particularly and frankly people in america also are looking to the president of the united states for a certain degree of clarity and consistency. now, trump embraces the fact that he's constantly changing his mind. he says, look, i'm a very flexible guy. i'm proud of my flexibility. how to to make sense of a flexibility that i said nato is obsolete, now it's not. he embraces the new position with a kind of bizarre enthusiasm as if he had never taken the oath. >> he says he believes the world has changed. the world hasn't changed. >> but he's -- >> how the world -- that's why i think sean spicer gets into trouble. there is one consistent thing. david fromm makes this point on my sunday show. he is still very much a unilateralist. whatever he does, he does without alliances. he does without consulting people. if you think about the strikes,
you know, frankly syria had violated a u.n. agreement. he could have taken it to the security council. the russians might have vetoed in all these places you want to be, particularly north korea, you want to be with the south koreans. you don't want to be out ahead of the country that will face the brunt of any response. that part trump remains very much a kind of america loner. >> every president has a learning curve. >> his is steeper because he's not steeped in world affairs. >> he's never had the experience of government service. and let's face it, he is -- to say he's not steeped in foreign affairs is kind. he really doesn't know some of the basic facts of what's been going on. but at least his flexibility or his flip-flop or his u-turn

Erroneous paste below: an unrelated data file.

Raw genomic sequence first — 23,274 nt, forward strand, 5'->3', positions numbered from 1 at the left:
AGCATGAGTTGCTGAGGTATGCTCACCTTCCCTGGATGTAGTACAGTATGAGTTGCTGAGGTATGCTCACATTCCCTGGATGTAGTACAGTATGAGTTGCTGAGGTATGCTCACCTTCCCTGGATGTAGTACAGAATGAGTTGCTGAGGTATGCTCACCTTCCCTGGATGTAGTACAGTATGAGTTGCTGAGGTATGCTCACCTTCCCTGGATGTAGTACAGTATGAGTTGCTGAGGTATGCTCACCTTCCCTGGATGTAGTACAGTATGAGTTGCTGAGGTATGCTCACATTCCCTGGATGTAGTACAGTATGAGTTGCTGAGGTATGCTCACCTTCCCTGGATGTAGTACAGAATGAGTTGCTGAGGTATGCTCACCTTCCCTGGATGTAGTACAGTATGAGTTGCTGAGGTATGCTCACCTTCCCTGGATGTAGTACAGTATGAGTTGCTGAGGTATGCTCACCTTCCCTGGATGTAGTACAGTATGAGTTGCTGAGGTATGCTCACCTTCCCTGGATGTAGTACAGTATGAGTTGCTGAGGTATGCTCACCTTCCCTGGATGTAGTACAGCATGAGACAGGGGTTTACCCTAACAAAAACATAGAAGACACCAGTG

means that he appears, at least for this week, to be learning, trying, adjusting. >> but one would hope that this will help him and the american people understand that this kind of bravado of saying, i'm from the outside, i'm a businessman, all these problems are easy. if you just put me in, i alone can fix them. it's all nonsense. these problems are very hard. if there was a simple fix, somebody would have done it. donald trump is now going through the most expensive education in american history. >> you have been saying that and many people have been saying it. oh, you're a trump hater, when you've just been telling the truth. here it is, now he's learning on the judge. reality is right in his face. thank you. i appreciate it. make sure -- i'm looking forward to fareed zakaria sunday 10:00 p.m. eastern. we'll be right back.
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good evening. jim sciutto here sitting in for anderson. a busy night on the program. an edgy week for the world. it's now founder's day in north korea and the world is watching, waiting for a possible nuclear test there or other military provocation. if one happens, it would cap a week that's already seen a nuclear threat from kim jong-un. tough talk from president trump. cold war words from russia